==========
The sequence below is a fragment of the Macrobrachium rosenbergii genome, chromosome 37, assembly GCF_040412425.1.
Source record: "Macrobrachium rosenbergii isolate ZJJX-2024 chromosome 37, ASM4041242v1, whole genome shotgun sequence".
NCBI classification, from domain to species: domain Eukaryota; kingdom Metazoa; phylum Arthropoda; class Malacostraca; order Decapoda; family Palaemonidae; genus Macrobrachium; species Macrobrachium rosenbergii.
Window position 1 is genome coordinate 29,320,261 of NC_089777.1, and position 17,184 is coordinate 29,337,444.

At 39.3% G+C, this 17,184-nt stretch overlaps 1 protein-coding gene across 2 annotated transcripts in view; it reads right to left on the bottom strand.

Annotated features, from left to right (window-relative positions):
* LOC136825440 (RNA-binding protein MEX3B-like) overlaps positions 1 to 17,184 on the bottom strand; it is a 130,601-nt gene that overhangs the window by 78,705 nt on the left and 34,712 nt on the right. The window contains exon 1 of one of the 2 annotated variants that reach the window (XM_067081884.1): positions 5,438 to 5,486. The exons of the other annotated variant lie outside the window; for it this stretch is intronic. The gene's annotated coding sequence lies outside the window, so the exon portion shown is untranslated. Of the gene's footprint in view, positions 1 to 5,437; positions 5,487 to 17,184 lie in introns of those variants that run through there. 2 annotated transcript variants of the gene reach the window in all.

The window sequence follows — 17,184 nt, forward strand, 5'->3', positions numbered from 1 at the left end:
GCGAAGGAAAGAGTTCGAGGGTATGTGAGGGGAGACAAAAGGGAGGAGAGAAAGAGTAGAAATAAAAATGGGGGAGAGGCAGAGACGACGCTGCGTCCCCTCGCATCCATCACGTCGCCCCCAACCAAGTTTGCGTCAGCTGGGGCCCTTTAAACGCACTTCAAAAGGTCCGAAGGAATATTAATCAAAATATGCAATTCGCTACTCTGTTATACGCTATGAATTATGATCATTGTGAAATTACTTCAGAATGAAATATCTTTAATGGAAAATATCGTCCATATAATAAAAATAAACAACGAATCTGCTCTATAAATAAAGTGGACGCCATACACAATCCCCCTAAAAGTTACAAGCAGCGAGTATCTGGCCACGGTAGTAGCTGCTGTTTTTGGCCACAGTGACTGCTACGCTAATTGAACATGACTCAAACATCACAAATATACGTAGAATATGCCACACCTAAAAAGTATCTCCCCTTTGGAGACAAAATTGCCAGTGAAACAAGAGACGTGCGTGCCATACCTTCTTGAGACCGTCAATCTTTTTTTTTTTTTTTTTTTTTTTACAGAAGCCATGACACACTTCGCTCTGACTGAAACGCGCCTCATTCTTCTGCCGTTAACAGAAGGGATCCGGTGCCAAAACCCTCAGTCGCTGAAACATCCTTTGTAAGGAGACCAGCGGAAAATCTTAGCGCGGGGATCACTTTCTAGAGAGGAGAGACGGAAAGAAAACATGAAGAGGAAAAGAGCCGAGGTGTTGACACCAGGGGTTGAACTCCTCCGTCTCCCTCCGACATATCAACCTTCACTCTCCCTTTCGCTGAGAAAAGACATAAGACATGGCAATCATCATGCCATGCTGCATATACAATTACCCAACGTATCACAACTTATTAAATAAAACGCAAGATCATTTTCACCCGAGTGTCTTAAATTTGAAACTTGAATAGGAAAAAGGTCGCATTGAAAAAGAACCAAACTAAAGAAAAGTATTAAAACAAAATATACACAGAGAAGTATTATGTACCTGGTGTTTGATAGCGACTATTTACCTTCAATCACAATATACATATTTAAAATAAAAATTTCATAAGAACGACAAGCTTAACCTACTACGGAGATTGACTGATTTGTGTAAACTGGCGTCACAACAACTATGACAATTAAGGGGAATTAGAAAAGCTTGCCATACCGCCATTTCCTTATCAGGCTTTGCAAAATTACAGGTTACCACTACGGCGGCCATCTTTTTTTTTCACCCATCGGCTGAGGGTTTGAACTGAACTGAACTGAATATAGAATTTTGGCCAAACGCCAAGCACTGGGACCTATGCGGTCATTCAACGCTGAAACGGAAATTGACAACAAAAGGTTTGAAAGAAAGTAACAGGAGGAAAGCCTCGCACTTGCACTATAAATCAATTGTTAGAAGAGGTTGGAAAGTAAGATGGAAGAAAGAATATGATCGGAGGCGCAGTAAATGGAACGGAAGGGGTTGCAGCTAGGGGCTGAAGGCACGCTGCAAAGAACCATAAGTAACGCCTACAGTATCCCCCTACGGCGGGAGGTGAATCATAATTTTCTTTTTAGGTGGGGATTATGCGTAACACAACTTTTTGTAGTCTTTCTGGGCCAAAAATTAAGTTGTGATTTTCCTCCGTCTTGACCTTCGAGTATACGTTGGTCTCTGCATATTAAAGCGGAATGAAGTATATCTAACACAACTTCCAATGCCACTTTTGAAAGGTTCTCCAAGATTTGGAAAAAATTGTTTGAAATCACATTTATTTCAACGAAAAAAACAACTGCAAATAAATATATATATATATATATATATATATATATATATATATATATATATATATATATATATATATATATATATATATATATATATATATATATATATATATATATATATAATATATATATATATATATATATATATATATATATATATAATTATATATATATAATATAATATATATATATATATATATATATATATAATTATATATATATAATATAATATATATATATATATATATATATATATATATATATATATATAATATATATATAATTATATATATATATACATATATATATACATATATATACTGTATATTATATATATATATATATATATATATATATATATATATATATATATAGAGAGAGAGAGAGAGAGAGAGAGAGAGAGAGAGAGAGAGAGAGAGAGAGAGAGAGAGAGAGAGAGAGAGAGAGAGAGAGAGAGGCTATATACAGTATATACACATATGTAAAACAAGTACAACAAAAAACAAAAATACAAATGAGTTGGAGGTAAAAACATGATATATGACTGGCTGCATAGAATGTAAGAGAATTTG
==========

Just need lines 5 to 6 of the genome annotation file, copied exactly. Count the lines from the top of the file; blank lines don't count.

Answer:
At 39.3% G+C, this 17,184-nt stretch overlaps 1 protein-coding gene across 2 annotated transcripts in view; it reads right to left on the bottom strand.

Annotated features, from left to right (window-relative positions):